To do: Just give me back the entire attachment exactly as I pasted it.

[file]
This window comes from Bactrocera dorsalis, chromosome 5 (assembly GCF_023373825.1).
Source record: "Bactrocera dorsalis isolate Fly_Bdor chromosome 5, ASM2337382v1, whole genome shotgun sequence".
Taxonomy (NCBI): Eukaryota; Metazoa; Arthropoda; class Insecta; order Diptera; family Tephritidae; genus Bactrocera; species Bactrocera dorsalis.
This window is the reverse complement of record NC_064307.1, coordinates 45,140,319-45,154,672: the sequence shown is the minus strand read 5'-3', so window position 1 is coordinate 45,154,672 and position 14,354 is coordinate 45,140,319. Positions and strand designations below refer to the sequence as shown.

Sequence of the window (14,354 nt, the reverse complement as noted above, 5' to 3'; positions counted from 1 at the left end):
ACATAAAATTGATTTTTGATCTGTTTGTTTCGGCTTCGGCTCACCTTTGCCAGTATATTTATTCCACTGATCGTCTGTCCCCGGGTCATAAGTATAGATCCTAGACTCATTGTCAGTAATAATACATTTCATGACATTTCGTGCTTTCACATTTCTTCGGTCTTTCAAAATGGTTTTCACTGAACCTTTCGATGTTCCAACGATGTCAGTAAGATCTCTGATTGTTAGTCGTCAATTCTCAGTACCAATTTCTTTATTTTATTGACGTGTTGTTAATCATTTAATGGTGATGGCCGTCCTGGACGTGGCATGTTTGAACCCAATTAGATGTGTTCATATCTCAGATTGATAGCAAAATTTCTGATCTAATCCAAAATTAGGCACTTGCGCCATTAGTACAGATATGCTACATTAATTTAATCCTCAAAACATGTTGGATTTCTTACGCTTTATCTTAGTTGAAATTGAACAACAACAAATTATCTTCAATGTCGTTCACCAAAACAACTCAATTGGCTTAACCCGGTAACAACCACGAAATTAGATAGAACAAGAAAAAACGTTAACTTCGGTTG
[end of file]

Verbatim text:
This window comes from Bactrocera dorsalis, chromosome 5 (assembly GCF_023373825.1).
Source record: "Bactrocera dorsalis isolate Fly_Bdor chromosome 5, ASM2337382v1, whole genome shotgun sequence".
Taxonomy (NCBI): Eukaryota; Metazoa; Arthropoda; class Insecta; order Diptera; family Tephritidae; genus Bactrocera; species Bactrocera dorsalis.
This window is the reverse complement of record NC_064307.1, coordinates 45,140,319-45,154,672: the sequence shown is the minus strand read 5'-3', so window position 1 is coordinate 45,154,672 and position 14,354 is coordinate 45,140,319. Positions and strand designations below refer to the sequence as shown.

Sequence of the window (14,354 nt, the reverse complement as noted above, 5' to 3'; positions counted from 1 at the left end):
ACATAAAATTGATTTTTGATCTGTTTGTTTCGGCTTCGGCTCACCTTTGCCAGTATATTTATTCCACTGATCGTCTGTCCCCGGGTCATAAGTATAGATCCTAGACTCATTGTCAGTAATAATACATTTCATGACATTTCGTGCTTTCACATTTCTTCGGTCTTTCAAAATGGTTTTCACTGAACCTTTCGATGTTCCAACGATGTCAGTAAGATCTCTGATTGTTAGTCGTCAATTCTCAGTACCAATTTCTTTATTTTATTGACGTGTTGTTAATCATTTAATGGTGATGGCCGTCCTGGACGTGGCATGTTTGAACCCAATTAGATGTGTTCATATCTCAGATTGATAGCAAAATTTCTGATCTAATCCAAAATTAGGCACTTGCGCCATTAGTACAGATATGCTACATTAATTTAATCCTCAAAACATGTTGGATTTCTTACGCTTTATCTTAGTTGAAATTGAACAACAACAAATTATCTTCAATGTCGTTCACCAAAACAACTCAATTGGCTTAACCCGGTAACAACCACGAAATTAGATAGAACAAGAAAAAACGTTAACTTCGGTTG